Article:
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Letting Go of a Temporary Employee

My husband hired this young lady on a temporary basis to fill in for another employee while she was out. She worked for about 2 months then she went on a personal disability. Since she was hired on as a temporary basis, can we let her go so that we can hire someone else? This is not through a Temp Agency. We live in Calif.

Even temporary employees are covered under employment laws. There are a few federal and state laws to consider.

The federal Family and Medical Leave Act (FMLA) and the California Family Rights Act (CFRA) provide qualified employees of covered employers up to 12 workweeks of unpaid, job protected leave for specified family and medical reasons.

Covered employers under both the FMLA and CFRA include those who employ 50 or more employees in 20 or more workweeks in the current or preceding calendar year. An eligible employee under both laws is one who has worked for their employer for at least 12 months and has worked for at least 1,250 hours over the previous 12 months.

In this scenario, the employee doesn’t meet the service criteria to be covered under either the FMLA or CFRA.

Whether the employee is covered under disability laws depends on the reason for her “personal disability.” Relevant laws include the federal Americans with Disabilities Act (ADA) and California’s Pregnancy Disability Leave (PDL).

The ADA requires employers to provide reasonable accommodations to employees with covered disabilities unless doing so would cause an undue hardship, meaning a significant difficulty or expense. Employers with 15 or more employees are covered under the ADA.

There is no all-inclusive list of disabilities covered under the ADA; thus, an individual assessment must be performed. The burden is placed on the employer to initiate an exchange of information needed to determine whether the ADA is applicable.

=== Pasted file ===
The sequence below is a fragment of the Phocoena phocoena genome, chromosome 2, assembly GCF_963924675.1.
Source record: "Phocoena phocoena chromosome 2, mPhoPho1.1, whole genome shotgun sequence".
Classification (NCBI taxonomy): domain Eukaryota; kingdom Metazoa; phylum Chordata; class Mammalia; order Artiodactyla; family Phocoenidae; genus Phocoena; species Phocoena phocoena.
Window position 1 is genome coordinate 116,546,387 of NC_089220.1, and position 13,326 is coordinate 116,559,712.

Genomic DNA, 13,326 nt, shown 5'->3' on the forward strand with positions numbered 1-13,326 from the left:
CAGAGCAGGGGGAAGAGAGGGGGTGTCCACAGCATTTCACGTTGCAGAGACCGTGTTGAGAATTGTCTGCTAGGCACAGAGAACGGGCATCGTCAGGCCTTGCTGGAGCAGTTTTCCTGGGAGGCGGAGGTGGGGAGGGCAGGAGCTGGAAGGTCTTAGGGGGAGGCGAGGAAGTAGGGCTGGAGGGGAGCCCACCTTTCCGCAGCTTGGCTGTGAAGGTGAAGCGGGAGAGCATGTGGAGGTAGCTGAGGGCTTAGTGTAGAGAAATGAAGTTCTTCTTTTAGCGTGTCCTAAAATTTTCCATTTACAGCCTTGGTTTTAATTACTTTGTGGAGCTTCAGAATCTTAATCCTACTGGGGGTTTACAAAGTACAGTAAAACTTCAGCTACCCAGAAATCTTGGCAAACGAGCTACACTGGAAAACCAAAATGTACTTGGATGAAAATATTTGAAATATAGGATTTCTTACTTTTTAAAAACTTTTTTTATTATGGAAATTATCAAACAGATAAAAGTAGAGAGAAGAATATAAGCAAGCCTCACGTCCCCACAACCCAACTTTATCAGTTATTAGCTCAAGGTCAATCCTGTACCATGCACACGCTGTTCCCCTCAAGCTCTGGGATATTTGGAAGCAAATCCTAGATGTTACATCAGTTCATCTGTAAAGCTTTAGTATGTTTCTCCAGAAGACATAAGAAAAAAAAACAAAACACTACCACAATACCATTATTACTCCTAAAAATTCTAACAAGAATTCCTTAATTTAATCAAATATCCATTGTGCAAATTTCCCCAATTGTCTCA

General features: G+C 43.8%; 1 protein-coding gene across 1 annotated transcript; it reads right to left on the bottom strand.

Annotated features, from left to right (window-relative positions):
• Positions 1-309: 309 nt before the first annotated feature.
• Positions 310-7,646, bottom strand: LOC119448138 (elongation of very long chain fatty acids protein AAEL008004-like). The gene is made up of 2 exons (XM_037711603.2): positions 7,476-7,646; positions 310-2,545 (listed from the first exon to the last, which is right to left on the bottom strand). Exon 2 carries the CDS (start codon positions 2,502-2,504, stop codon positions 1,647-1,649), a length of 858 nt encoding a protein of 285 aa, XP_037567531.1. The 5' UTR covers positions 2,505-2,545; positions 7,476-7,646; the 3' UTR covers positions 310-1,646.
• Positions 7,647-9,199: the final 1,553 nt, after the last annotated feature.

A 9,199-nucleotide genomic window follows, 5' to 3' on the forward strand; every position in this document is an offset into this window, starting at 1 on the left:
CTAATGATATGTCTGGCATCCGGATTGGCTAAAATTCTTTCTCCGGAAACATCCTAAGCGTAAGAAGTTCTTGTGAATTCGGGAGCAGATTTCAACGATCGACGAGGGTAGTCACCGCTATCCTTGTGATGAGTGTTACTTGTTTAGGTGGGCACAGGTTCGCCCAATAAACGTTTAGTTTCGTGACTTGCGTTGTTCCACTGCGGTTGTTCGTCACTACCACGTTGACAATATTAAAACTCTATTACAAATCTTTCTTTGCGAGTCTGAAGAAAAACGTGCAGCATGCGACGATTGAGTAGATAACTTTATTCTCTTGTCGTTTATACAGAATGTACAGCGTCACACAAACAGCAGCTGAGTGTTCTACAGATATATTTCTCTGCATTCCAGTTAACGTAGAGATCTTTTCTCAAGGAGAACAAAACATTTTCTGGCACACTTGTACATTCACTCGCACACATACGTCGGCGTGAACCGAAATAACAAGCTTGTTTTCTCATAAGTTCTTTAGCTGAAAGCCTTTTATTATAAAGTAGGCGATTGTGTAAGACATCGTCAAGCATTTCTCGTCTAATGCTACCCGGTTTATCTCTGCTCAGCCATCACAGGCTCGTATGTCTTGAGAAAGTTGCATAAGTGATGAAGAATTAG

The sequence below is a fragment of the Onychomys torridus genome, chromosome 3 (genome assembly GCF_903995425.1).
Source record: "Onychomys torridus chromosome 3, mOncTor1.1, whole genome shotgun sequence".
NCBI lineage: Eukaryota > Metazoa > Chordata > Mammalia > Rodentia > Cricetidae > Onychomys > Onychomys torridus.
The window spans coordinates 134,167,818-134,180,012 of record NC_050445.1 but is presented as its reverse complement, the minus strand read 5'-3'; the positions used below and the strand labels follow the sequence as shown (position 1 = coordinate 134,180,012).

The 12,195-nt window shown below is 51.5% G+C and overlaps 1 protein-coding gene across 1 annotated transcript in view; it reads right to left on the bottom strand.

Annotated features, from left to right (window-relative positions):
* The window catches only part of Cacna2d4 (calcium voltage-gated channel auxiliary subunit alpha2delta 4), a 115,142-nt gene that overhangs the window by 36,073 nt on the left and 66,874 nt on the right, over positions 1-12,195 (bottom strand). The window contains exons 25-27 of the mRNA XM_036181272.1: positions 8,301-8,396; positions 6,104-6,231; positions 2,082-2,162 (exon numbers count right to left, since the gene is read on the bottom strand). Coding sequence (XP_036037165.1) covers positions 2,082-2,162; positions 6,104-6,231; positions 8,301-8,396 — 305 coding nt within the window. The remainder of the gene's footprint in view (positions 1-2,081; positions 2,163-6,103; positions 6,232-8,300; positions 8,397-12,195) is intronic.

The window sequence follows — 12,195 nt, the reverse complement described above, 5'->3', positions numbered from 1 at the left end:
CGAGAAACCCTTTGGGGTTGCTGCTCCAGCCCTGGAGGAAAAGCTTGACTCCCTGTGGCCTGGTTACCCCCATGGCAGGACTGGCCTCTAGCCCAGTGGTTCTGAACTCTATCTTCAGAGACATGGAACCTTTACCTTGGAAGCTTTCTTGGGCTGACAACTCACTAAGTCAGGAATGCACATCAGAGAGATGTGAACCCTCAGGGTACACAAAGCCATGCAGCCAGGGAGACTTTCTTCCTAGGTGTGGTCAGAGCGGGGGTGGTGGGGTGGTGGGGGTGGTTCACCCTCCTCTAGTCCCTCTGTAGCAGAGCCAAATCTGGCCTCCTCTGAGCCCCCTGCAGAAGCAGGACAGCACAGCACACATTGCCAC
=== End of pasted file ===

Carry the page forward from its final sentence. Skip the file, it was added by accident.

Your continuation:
Under the ADA, an individual is considered to have a disability if he has a physical or mental impairment that substantially limits one or more major life activities or functions, has a record of such an impairment, or is regarded as having such an impairment. The employee would be considered a qualified individual with a disability if she meets legitimate skill, experience, education, or other requirements of the position, and can perform the essential functions of the position with or without reasonable accommodation.

If the employee’s condition is covered under the ADA then she is entitled to reasonable accommodations to perform her work duties. A reasonable accommodation may include a short term leave of absence. However, there is no requirement that employers provide never ending leaves of absence.

California’s PDL requires employers with 5 or more employees to provide up to 4 months of disability leave for a woman who is disabled due to pregnancy, childbirth, or a related medical condition. A woman who works for a covered employer is eligible for pregnancy disability leave regardless of the length of time she has worked for the employer.

Pregnancy leave is required only when a woman is actually disabled by her pregnancy, childbirth, or a related medical condition. This includes time off needed for prenatal care, severe morning sickness, doctor-ordered bed rest, childbirth, recovery from childbirth, and any related medical condition.

A woman who takes a pregnancy disability leave and returns within the four-month period is guaranteed the right to return to her same position or a comparable one if her same position is no longer available.

Keep in mind, an employment contract that specifically states the duration of the employee’s temporary placement may void job reinstatement rights.


This entry was posted on Thursday, January 14th, 2016 at 8:04 pm and is filed under
Labor Laws, Termination.
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